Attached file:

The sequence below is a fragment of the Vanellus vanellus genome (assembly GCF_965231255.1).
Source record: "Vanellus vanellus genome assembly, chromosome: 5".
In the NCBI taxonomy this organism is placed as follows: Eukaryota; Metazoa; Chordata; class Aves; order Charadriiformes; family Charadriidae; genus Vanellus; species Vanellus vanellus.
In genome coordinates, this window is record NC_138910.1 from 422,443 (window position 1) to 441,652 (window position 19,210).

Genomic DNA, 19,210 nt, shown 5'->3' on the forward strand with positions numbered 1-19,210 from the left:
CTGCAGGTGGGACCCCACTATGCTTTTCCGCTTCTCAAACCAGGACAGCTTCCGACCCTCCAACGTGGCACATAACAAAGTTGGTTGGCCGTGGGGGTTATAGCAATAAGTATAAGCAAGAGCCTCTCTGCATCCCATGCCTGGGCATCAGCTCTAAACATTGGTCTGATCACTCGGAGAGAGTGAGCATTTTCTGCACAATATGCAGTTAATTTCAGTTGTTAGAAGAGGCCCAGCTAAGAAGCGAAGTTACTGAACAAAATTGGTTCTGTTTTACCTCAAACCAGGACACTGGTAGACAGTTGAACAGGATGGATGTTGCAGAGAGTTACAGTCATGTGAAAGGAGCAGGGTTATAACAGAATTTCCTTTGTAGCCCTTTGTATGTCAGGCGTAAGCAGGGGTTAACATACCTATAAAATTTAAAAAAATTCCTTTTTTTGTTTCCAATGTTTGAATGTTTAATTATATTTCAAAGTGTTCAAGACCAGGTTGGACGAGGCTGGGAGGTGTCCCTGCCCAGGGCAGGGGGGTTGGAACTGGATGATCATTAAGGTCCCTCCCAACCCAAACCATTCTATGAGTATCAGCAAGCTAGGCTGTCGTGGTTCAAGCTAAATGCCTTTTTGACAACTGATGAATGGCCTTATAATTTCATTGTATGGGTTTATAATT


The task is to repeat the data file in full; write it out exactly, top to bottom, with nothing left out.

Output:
The sequence below is a fragment of the Vanellus vanellus genome (assembly GCF_965231255.1).
Source record: "Vanellus vanellus genome assembly, chromosome: 5".
In the NCBI taxonomy this organism is placed as follows: Eukaryota; Metazoa; Chordata; class Aves; order Charadriiformes; family Charadriidae; genus Vanellus; species Vanellus vanellus.
In genome coordinates, this window is record NC_138910.1 from 422,443 (window position 1) to 441,652 (window position 19,210).

Genomic DNA, 19,210 nt, shown 5'->3' on the forward strand with positions numbered 1-19,210 from the left:
CTGCAGGTGGGACCCCACTATGCTTTTCCGCTTCTCAAACCAGGACAGCTTCCGACCCTCCAACGTGGCACATAACAAAGTTGGTTGGCCGTGGGGGTTATAGCAATAAGTATAAGCAAGAGCCTCTCTGCATCCCATGCCTGGGCATCAGCTCTAAACATTGGTCTGATCACTCGGAGAGAGTGAGCATTTTCTGCACAATATGCAGTTAATTTCAGTTGTTAGAAGAGGCCCAGCTAAGAAGCGAAGTTACTGAACAAAATTGGTTCTGTTTTACCTCAAACCAGGACACTGGTAGACAGTTGAACAGGATGGATGTTGCAGAGAGTTACAGTCATGTGAAAGGAGCAGGGTTATAACAGAATTTCCTTTGTAGCCCTTTGTATGTCAGGCGTAAGCAGGGGTTAACATACCTATAAAATTTAAAAAAATTCCTTTTTTTGTTTCCAATGTTTGAATGTTTAATTATATTTCAAAGTGTTCAAGACCAGGTTGGACGAGGCTGGGAGGTGTCCCTGCCCAGGGCAGGGGGGTTGGAACTGGATGATCATTAAGGTCCCTCCCAACCCAAACCATTCTATGAGTATCAGCAAGCTAGGCTGTCGTGGTTCAAGCTAAATGCCTTTTTGACAACTGATGAATGGCCTTATAATTTCATTGTATGGGTTTATAATT